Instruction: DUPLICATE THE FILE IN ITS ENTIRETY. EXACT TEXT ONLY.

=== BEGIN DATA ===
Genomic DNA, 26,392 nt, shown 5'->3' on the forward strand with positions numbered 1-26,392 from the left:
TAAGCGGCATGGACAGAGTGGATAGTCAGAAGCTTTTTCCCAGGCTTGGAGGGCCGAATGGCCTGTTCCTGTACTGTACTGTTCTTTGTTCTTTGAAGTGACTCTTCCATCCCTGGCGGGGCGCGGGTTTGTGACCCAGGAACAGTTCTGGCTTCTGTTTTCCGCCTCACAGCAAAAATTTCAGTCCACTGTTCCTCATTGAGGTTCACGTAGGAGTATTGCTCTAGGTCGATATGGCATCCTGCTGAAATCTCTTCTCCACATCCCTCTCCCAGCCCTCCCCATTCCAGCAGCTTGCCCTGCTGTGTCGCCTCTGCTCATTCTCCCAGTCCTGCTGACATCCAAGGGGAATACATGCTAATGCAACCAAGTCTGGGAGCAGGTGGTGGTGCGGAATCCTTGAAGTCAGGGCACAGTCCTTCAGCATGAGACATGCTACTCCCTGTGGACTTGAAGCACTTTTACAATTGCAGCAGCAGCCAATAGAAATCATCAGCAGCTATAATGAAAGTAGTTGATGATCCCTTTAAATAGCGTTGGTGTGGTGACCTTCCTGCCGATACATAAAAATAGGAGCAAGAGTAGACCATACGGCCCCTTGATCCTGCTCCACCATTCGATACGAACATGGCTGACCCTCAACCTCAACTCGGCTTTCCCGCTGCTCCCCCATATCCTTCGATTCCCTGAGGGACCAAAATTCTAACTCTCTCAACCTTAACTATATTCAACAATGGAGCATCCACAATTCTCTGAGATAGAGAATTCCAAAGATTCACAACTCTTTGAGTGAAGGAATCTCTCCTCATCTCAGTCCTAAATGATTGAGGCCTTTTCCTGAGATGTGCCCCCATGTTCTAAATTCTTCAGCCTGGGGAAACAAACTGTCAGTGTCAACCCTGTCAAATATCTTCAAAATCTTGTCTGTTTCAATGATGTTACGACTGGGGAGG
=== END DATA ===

Genomic DNA, 26,392 nt, shown 5'->3' on the forward strand with positions numbered 1-26,392 from the left:
TAAGCGGCATGGACAGAGTGGATAGTCAGAAGCTTTTTCCCAGGCTTGGAGGGCCGAATGGCCTGTTCCTGTACTGTACTGTTCTTTGTTCTTTGAAGTGACTCTTCCATCCCTGGCGGGGCGCGGGTTTGTGACCCAGGAACAGTTCTGGCTTCTGTTTTCCGCCTCACAGCAAAAATTTCAGTCCACTGTTCCTCATTGAGGTTCACGTAGGAGTATTGCTCTAGGTCGATATGGCATCCTGCTGAAATCTCTTCTCCACATCCCTCTCCCAGCCCTCCCCATTCCAGCAGCTTGCCCTGCTGTGTCGCCTCTGCTCATTCTCCCAGTCCTGCTGACATCCAAGGGGAATACATGCTAATGCAACCAAGTCTGGGAGCAGGTGGTGGTGCGGAATCCTTGAAGTCAGGGCACAGTCCTTCAGCATGAGACATGCTACTCCCTGTGGACTTGAAGCACTTTTACAATTGCAGCAGCAGCCAATAGAAATCATCAGCAGCTATAATGAAAGTAGTTGATGATCCCTTTAAATAGCGTTGGTGTGGTGACCTTCCTGCCGATACATAAAAATAGGAGCAAGAGTAGACCATACGGCCCCTTGATCCTGCTCCACCATTCGATACGAACATGGCTGACCCTCAACCTCAACTCGGCTTTCCCGCTGCTCCCCCATATCCTTCGATTCCCTGAGGGACCAAAATTCTAACTCTCTCAACCTTAACTATATTCAACAATGGAGCATCCACAATTCTCTGAGATAGAGAATTCCAAAGATTCACAACTCTTTGAGTGAAGGAATCTCTCCTCATCTCAGTCCTAAATGATTGAGGCCTTTTCCTGAGATGTGCCCCCATGTTCTAAATTCTTCAGCCTGGGGAAACAAACTGTCAGTGTCAACCCTGTCAAATATCTTCAAAATCTTGTCTGTTTCAATGATGTTACGACTGGGGAGG